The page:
Industry & Business

Economic Growth Revised Upward in 2018 and 2019

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Economic Growth Revised Upward in 2018 and 2019

Economic Growth Revised Upward in 2018 and 2019
September 28
11:28 2018

Strong growth is likely to persist in the Irish economy through 2018 and 2019. This is indicated by rising private consumption, increases in taxation receipts and continued declines in unemployment rates. The ESRI’s latest Quarterly Economic Commentary states that GDP is expected to grow by 8.9 per cent in 2018, followed by 4.5 per cent growth in 2019. Unemployment is expected to decline to 5.7 per cent in 2018 and 5.1 per cent in 2019. ESRI forecasts for 2019 are subject to the technical assumption that an agreement along the lines of the European Economic Area will exist between the UK and the EU after March 2019.

The revision to the growth outlook is due to two factors: the faster than expected rate of growth in domestic activity and multi-national related activity which has had significant implications for the Irish trade balance.

On the domestic economy, the underlying rate of activity as captured by consumption and modified investment, appears to be growing at a faster pace in 2018 than previously expected. Consumer spending has strengthened throughout 2018 and construction investment has also accelerated. Housing completions of 18,655 units and 24,500 units are forecast for 2018 and 2019, respectively.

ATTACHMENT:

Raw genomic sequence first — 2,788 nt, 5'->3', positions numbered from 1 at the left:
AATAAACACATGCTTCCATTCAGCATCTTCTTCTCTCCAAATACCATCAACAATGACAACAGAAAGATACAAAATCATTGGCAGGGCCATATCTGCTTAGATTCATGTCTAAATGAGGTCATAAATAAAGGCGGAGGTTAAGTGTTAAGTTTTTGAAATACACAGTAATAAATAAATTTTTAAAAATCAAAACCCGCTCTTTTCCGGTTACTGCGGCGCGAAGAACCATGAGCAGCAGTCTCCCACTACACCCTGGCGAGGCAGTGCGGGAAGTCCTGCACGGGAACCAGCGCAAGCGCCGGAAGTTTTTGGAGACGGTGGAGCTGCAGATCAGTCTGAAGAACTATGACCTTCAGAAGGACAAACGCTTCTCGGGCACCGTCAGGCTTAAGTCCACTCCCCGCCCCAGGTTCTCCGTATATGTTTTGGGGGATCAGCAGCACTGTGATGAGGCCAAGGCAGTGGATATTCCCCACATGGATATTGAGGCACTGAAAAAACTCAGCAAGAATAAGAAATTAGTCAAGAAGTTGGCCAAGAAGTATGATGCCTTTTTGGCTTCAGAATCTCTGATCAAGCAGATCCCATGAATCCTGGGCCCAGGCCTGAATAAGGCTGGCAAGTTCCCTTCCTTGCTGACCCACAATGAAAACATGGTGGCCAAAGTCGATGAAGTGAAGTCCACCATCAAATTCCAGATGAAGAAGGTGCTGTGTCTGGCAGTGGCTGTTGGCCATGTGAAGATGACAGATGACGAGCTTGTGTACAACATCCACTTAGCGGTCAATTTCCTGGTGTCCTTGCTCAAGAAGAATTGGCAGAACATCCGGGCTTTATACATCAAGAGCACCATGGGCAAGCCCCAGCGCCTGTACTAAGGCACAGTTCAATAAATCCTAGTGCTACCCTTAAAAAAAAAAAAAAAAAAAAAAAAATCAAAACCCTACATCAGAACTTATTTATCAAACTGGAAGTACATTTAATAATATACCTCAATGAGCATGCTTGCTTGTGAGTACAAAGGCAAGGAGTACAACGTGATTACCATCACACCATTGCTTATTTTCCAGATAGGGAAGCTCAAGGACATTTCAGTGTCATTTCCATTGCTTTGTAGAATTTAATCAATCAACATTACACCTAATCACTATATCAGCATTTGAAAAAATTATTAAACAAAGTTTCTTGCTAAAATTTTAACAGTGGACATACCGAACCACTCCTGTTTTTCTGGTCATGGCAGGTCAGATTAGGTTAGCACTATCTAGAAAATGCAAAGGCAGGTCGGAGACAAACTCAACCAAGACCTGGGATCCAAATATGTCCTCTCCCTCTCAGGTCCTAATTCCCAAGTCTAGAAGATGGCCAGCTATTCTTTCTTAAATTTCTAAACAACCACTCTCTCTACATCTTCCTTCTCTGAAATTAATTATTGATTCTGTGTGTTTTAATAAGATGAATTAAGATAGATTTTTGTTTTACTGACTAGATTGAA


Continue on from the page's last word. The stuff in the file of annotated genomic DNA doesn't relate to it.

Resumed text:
Finally, the Commentary notes that, at present, there are two reasons why a neutral fiscal policy (one that neither contracts nor stimulates the economy) may be preferable. Firstly, the presence of key infrastructural deficits in Ireland such as in the public housing area requires significant investment by the State. Undertaking such investment can add to the productive capacity of the economy, and reduce the increase in housing costs which presently pose a significant challenge to domestic competitiveness.

Secondly, introducing an explicitly contractionary budget, when the risks of a no-deal Brexit scenario are quite high, may amplify the potential fallout from an economic downturn and hence reinforce the shock on the economy rather than insulate it.

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